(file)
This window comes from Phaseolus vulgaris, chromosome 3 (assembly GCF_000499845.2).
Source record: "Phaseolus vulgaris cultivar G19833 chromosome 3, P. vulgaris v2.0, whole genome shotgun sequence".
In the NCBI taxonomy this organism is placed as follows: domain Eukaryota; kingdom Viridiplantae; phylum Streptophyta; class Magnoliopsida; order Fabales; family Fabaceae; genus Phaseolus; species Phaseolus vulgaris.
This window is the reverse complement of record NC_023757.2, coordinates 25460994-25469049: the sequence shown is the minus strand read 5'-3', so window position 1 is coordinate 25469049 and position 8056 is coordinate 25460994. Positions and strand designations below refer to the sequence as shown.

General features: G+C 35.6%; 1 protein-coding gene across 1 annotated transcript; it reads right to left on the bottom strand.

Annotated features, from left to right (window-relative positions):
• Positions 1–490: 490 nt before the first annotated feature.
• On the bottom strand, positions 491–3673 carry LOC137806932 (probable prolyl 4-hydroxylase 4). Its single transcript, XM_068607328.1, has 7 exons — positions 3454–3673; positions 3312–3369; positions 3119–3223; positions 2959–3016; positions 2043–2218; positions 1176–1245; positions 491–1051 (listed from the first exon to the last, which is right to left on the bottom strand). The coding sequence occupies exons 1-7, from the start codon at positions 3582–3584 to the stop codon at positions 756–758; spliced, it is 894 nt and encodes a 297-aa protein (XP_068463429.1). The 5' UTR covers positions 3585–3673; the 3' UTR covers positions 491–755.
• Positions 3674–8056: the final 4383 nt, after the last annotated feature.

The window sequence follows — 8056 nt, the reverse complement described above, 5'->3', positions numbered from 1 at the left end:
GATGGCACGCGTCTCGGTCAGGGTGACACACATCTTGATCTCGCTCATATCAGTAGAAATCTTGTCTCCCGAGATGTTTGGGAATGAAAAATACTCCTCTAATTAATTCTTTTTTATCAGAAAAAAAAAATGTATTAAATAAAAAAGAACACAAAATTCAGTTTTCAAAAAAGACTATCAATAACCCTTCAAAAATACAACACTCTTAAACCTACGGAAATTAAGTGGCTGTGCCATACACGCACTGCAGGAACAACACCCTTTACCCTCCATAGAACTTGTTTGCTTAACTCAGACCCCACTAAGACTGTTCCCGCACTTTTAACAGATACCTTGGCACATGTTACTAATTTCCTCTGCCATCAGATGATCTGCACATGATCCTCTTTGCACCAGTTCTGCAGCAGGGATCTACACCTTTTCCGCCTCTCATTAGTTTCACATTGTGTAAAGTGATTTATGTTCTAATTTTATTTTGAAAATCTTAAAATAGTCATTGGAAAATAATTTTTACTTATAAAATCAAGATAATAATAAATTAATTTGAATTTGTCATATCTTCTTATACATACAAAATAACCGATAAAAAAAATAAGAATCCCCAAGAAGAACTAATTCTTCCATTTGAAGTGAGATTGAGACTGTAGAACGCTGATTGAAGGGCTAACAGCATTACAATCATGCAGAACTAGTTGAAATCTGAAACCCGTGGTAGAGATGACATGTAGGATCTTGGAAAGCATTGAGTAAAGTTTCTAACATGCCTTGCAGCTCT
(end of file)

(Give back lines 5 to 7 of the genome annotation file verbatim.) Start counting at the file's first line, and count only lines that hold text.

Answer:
General features: G+C 35.6%; 1 protein-coding gene across 1 annotated transcript; it reads right to left on the bottom strand.

Annotated features, from left to right (window-relative positions):
• Positions 1–490: 490 nt before the first annotated feature.